Contemporary computational methods have opened opportunities to study few-body, atomic-scale interactions at a new level of detail and to uncover unexpected phenomena. Such interactions within gaseous, plasma, and even material environments are fundamental to such diverse phenomena as low temperature plasma processing of semiconductors, collapsing giant molecular clouds forming stars, fluorescent lighting, radiation treatment of disease, and the chemistry of earth’s atmosphere. I will illustrate progress using examples treating very simple systems, for which our knowledge has been both subtly refined and significantly changed. In particular, using a direct computational approach, the origin of unexpected vortices in atomic-scale wavefunctions has been elucidated. These wavefunctions describe interactions such as atomic collisions and the response of atoms to short electric field pulses, involving as few as one electron, whereas, in contrast, vortices are usually associated with systems containing large numbers of particles.
Clustering in Complex Networks - PDF
Prof. Mutlu Mete
Department of Computer Science and Information Systems
Texas A&M University-Commerce
Dr. Mete received his Ph.D. in Applied Science, emphasizing Applied Computing, from University of Arkansas at Little Rock (UALR) in 2008. After his doctorate studies, Dr. Mete joined BioTeam of IT Research at University of Arkansas for Medical Sciences (UAMS). He was invited to teach in UALR/UAMS Joint Graduate Program in Bioinformatics, where Dr. Mete taught Introduction to Bioinformatics. He joined the TAMU-Commerce family in Fall 2009. His research interests lay in Medical Imaging, Computer Vision in Cancer Research, Clustering in Multidimensional Data, Knowledge Discover in Microarrays, System Level Network Analysis, Non-linear Time Series Prediction, and Color Models. His current research is supported by TAMU Graduate School and National Institute of Health. More information about Dr. Mete and his research can be found at http://faculty.tamuc.edu/mmete/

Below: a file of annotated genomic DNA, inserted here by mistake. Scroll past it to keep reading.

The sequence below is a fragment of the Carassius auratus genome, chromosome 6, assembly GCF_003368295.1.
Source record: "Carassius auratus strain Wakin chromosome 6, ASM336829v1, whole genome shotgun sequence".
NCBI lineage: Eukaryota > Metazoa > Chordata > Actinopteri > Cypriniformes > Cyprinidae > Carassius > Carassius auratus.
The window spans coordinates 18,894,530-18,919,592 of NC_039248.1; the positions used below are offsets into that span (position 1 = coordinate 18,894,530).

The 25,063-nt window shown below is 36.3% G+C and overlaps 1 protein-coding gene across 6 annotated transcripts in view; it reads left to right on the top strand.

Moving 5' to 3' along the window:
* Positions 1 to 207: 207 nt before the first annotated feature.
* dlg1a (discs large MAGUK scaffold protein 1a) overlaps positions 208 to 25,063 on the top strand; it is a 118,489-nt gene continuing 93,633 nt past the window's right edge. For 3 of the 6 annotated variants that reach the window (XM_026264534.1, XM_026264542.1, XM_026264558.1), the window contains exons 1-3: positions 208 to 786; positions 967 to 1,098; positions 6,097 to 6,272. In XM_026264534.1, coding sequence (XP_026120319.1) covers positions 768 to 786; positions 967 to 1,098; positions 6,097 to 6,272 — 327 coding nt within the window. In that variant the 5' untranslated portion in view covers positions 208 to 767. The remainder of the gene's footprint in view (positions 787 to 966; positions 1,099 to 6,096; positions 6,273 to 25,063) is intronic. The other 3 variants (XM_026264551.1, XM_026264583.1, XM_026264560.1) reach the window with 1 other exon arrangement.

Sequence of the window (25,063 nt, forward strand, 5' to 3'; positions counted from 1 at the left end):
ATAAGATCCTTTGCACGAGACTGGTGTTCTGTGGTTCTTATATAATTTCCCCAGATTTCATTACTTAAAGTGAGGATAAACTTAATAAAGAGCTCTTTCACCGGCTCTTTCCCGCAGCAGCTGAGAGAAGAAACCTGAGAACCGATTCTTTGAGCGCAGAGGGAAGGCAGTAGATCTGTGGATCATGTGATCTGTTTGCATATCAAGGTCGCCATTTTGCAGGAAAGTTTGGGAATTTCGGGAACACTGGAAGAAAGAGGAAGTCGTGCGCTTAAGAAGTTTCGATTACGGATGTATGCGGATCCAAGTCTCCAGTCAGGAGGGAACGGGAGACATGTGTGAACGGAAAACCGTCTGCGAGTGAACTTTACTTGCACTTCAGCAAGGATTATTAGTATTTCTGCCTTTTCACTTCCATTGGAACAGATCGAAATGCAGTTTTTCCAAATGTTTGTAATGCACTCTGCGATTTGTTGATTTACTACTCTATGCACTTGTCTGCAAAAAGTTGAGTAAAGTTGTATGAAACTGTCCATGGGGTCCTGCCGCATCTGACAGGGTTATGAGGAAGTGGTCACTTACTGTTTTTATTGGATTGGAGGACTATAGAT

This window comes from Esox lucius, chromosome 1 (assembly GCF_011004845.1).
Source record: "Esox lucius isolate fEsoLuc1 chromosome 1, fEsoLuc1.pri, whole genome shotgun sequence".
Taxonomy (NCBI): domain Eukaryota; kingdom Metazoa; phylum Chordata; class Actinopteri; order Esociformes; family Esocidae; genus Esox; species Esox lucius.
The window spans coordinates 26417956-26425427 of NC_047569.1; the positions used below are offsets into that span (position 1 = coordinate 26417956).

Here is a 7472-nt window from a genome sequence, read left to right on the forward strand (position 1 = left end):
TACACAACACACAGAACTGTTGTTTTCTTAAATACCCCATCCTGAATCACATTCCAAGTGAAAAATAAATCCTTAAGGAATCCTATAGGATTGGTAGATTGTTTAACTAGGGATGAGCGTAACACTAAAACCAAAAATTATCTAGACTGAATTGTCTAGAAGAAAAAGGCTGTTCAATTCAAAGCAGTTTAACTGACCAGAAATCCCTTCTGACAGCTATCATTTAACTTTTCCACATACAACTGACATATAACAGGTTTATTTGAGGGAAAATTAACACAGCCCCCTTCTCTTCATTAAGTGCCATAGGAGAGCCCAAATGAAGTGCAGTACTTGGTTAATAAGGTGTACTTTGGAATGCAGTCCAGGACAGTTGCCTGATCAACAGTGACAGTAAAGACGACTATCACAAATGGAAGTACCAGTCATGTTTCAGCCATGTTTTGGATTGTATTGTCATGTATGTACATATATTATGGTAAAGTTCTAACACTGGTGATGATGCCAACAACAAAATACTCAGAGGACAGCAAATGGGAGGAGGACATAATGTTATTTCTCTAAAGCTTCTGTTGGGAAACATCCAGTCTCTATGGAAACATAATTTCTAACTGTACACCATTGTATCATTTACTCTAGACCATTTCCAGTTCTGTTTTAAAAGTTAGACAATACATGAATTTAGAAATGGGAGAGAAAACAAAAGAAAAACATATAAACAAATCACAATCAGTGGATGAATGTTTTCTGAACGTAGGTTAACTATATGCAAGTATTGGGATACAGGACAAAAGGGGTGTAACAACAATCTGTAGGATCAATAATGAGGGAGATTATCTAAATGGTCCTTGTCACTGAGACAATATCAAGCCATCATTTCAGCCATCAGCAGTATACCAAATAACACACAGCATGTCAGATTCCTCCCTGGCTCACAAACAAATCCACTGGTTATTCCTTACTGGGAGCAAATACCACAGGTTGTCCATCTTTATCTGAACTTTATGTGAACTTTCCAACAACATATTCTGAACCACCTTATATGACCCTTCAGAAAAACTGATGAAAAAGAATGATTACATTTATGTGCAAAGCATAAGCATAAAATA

Biological systems can be modeled as complex network systems with many interactions between the components. These interactions give rise to the function and behavior of that system. One goal of emerging systems biology is to analyze very large complex biological networks such as protein-protein interaction networks, metabolic networks, and regulatory networks to identify functional modules and assign functions to certain components of the system. Network modules do not occur by chance, so identification of modules is likely to capture the biologically meaningful interactions in large-scale PPI data. Unfortunately, existing computer-based clustering methods developed to find those modules are either not so accurate or too slow. We devised a new methodology called SCAN (Structural Clustering Algorithm for Networks) that can efficiently find clusters or functional modules in complex biological networks as well as hubs and outliers. We showed the effectiveness of our methodology using the budding yeast (Saccharomyces cerevisiae) protein-protein interaction network. To validate our clustering results, we compared our clusters with the known functions of each protein. Our predicted functional modules achieved very high purity comparing with state-of-the-art approaches. Additionally the theoretical and empirical analysis demonstrated a linear running-time of the algorithm, which is the fastest approach for networks.